Microservice applications are quickly becoming the building blocks of modern system architecture. Where there was one, there are now thousands, and it’s important to know how they communicate with each other. That’s worse than watching a soap opera and figuring out who goes with whom, because microservices communicate on a mesh level. A mesh network is a network topology in which each node relays data for the network, and all mesh nodes cooperate in the distribution of data in the network. That’s like a classroom full of noisy children, and as the numbers go up, new challenges like load balancing, failure recovery, service discovery, and monitoring suddenly come into the picture. It wasn’t that long ago that CNI from CoreOS was the “in thing” with regards to networking, but all anyone’s talking about now is Istio and Linkerd. That’s because we’re moving up the stack where CNI is the container network API on top of which we have container networking tools like Weave, Calico, and Flannel. Moving up another layer is where we find Linkerd, Istio, and Docker routing mesh that connect up the microservices.
Linkerd: Meshing the mess
The reason microservices are so agile or flexible is because they decouple from each other over the network and reintegrate with APIs as remote procedure calls. Without good communication, services would be doomed to failure as each request requires input from multiple services as it makes a complex journey across the network.
A service mesh makes those problems go away as it adds an extra layer of infrastructure dedicated to microservice communication. It takes responsibility for the delivery of requests across the application. A service mesh is typically an array of lightweight network proxies that are deployed alongside application code, without the application needing to be aware. It’s like if you had a lot of teenage children constantly taking your phone to text their friends, and you finally decide to get them a phone of their own. Not just that, you even install an app to manage and restrict their usage of the phone. A parent’s dream come true, isn’t it. That’s what a service mesh does for microservices.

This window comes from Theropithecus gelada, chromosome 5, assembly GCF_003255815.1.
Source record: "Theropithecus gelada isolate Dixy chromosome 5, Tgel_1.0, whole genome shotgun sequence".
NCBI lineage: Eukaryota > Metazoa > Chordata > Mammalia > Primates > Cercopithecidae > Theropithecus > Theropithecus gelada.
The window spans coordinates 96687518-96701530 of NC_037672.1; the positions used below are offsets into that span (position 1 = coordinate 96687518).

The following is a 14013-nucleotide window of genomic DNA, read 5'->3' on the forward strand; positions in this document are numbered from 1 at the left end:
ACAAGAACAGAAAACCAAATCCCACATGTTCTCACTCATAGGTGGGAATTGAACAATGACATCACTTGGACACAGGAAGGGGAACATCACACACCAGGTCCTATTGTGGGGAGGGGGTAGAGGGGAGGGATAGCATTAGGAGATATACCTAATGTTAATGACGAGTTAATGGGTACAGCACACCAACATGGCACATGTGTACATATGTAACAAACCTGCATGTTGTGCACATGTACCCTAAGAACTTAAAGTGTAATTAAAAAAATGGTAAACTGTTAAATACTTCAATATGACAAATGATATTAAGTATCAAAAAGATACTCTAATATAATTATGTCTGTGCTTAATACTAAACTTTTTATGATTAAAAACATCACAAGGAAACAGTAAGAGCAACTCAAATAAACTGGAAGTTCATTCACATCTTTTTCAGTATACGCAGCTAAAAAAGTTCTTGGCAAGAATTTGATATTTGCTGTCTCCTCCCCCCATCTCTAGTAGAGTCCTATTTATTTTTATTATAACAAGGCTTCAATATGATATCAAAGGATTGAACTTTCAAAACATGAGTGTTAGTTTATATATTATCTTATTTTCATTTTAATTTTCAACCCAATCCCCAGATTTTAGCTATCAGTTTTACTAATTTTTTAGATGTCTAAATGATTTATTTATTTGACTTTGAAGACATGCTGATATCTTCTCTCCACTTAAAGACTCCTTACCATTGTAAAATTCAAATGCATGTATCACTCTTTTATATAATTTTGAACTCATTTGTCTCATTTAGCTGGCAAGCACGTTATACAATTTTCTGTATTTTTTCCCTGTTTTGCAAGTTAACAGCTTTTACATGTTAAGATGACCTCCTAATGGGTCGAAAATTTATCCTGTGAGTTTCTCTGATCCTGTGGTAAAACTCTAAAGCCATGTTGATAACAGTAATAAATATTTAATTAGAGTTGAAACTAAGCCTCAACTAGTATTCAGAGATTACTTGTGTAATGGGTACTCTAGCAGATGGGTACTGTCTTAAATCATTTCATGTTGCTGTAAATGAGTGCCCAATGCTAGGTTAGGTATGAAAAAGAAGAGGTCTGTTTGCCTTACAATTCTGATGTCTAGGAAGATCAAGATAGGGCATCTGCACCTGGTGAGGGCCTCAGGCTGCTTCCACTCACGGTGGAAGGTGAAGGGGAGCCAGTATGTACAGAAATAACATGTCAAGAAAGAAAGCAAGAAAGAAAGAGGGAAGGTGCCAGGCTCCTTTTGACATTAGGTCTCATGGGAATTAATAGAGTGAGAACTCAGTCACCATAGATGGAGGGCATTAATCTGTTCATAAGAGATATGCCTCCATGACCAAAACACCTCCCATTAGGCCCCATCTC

A single application might consist of hundreds of services, each service might have thousands of instances, and each of those instances are constantly changing. Not only is it difficult to understand the communication between microservices, it is vital to ensuring the end-user experience is up to the mark. In a microservice architecture, applications shouldn’t be managing their own load balancing logic, service discovery, or their own retry and timeout logic. As application architectures become more and more segmented, communication logic needs to move out of the application and into the underlying infrastructure.
New members of the CNCF
If you’re building a cloud-native application or looking to break down your monolith into microservices, you need a service mesh. As we progress in this saga of containers and microservice architecture, we venture further and further up the stack and encounter new obstacles. First, it was orchestration, then it was monitoring, then storage, and now networking. If you want to know what the latest problem is just keep an eye on what the CNCF is doing. Of late, they’ve been on a rampage adopting projects involved with Kubernetes networking.
One thing about microservice architecture is you’re not looking for problems anymore or you’re not just trying to get things to work. Unlike TCP, the explicit goal of the service mesh is to make service communication visible so it can be monitored, managed, and controlled. Installing Linkerd on a Kubernetes cluster is as simple as installing an app, and using Linkerd to gain visibility into the health of that app’s services. Linkerd provides much more than visibility, it provides latency-aware load balancing, automatic retries and circuit breaking, distributed tracing, and more.